February 2, 2018
Service Animals in the Workplace
by Brittany Pace, Carlile Patchen & Murphy LLP
Employees are typically entitled to use their service animal at work if necessary to perform their job. This is a right available under Title I of the American with Disabilities Act (ADA) and the Ohio Revised Code (ORC). While the ADA applies to employers with 15 or more employees, the ORC applies to employers with 4 or more employees.
A service animal is a dog or miniature horse (yes, you read that right) specifically trained to work or perform tasks on behalf of an individual with a disability and whose work or task is directly related to a disability.
To bring your service animal to work, you should notify your employer in writing that you have a disability and need a service animal to perform your job. This is considered a request for a “reasonable accommodation.” An employer can refuse the accommodation if the service animal’s presence interferes with a legitimate safety requirement of the business, if the request is unreasonable or if the request would impose an undue hardship on business operations. An employer can also refuse the accommodation for a miniature horse if the business cannot accommodate the horse based on its size.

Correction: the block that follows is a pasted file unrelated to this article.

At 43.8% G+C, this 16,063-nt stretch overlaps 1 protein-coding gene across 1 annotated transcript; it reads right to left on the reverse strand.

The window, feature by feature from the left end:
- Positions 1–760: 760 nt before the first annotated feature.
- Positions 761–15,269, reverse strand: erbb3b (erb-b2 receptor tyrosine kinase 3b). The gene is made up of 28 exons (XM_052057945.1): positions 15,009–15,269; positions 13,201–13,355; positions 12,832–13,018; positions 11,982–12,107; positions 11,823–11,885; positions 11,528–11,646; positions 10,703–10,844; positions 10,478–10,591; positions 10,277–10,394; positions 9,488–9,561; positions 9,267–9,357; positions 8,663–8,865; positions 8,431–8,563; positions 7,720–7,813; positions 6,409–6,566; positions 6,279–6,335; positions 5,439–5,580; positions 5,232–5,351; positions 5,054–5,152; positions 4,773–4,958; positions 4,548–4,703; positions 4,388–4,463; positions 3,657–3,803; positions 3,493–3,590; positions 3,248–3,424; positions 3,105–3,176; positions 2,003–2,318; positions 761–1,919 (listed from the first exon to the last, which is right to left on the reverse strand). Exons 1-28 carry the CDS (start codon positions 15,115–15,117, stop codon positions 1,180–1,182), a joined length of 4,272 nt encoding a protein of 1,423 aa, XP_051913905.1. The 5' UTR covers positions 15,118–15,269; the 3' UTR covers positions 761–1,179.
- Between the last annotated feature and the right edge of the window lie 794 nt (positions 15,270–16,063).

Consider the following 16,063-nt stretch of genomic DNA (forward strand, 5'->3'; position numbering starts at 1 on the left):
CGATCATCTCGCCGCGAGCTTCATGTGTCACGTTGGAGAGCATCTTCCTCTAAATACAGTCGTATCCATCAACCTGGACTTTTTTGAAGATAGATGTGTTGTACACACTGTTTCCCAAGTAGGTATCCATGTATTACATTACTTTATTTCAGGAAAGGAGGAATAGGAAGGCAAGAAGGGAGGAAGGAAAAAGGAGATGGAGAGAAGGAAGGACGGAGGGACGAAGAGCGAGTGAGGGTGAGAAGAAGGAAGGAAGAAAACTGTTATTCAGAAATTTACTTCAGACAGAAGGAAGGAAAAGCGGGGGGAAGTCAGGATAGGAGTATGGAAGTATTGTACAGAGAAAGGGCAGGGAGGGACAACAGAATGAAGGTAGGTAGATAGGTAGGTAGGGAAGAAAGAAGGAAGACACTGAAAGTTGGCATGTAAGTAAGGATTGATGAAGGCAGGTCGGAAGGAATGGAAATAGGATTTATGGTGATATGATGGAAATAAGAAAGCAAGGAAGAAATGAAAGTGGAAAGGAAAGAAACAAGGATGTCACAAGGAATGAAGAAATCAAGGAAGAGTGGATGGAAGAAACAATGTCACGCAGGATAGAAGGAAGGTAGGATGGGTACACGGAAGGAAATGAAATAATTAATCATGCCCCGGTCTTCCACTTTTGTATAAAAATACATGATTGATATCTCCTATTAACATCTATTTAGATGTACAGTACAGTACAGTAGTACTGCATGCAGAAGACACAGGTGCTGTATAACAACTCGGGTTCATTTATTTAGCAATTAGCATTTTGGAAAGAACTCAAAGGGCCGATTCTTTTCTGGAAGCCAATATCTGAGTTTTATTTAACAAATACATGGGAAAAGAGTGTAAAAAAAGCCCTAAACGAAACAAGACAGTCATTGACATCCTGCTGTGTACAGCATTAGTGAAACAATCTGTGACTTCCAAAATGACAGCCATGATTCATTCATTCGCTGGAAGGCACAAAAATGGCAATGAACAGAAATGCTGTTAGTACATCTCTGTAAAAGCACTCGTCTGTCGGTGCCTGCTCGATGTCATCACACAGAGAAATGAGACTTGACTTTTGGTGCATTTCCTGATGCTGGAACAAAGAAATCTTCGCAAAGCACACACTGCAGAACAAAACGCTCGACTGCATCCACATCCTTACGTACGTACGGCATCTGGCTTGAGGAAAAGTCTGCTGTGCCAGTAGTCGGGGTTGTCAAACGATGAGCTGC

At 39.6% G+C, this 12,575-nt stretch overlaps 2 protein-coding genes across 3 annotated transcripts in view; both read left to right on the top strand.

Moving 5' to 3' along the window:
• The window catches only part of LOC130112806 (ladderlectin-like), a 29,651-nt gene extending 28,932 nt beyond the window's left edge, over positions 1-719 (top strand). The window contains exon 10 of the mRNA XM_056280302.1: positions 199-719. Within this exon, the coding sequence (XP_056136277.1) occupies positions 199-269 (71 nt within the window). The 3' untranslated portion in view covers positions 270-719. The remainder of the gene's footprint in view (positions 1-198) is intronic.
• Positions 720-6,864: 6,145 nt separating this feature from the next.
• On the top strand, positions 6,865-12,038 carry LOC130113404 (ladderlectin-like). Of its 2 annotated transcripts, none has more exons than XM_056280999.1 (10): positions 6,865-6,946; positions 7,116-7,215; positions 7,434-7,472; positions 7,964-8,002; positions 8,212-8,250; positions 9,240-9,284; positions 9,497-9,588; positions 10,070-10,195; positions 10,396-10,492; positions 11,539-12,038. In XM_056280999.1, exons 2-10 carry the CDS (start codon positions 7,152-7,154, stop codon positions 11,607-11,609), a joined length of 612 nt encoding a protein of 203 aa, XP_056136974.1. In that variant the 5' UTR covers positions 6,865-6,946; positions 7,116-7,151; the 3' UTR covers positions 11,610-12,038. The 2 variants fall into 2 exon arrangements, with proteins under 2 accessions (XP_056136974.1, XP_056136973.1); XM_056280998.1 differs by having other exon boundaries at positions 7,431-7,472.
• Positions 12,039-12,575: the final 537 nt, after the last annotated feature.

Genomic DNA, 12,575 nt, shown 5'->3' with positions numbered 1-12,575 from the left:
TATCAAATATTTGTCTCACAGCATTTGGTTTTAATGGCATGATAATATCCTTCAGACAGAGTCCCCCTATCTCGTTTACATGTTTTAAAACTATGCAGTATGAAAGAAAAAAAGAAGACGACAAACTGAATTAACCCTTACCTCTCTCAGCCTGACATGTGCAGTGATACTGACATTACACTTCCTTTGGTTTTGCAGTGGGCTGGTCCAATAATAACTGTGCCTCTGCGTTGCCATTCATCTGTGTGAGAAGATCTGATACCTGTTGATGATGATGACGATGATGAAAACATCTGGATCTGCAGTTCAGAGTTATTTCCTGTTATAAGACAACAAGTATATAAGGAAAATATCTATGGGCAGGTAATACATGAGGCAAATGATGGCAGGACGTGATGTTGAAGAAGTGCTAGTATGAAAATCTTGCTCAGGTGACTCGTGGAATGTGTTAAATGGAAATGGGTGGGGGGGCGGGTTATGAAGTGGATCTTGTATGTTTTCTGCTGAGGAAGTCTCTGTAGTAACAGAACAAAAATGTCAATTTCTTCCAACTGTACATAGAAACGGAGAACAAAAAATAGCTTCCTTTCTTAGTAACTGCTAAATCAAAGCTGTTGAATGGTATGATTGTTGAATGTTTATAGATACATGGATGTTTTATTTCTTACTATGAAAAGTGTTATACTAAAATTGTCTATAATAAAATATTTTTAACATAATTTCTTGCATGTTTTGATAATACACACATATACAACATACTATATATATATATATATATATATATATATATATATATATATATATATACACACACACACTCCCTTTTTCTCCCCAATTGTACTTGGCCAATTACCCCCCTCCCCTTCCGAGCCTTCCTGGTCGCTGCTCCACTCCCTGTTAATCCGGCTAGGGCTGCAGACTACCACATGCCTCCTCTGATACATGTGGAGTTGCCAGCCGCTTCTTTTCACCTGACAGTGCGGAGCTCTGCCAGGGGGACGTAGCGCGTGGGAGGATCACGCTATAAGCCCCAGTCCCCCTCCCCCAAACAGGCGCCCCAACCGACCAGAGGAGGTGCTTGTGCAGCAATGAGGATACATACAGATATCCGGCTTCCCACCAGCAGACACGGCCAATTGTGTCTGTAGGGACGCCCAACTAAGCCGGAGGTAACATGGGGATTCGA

If you are an individual with a service animal and your employer has refused to reasonably accommodate your needs, or you are an employer who has an employee seeking a reasonable accommodation for their service animal, you may wish to talk to an attorney to determine your rights.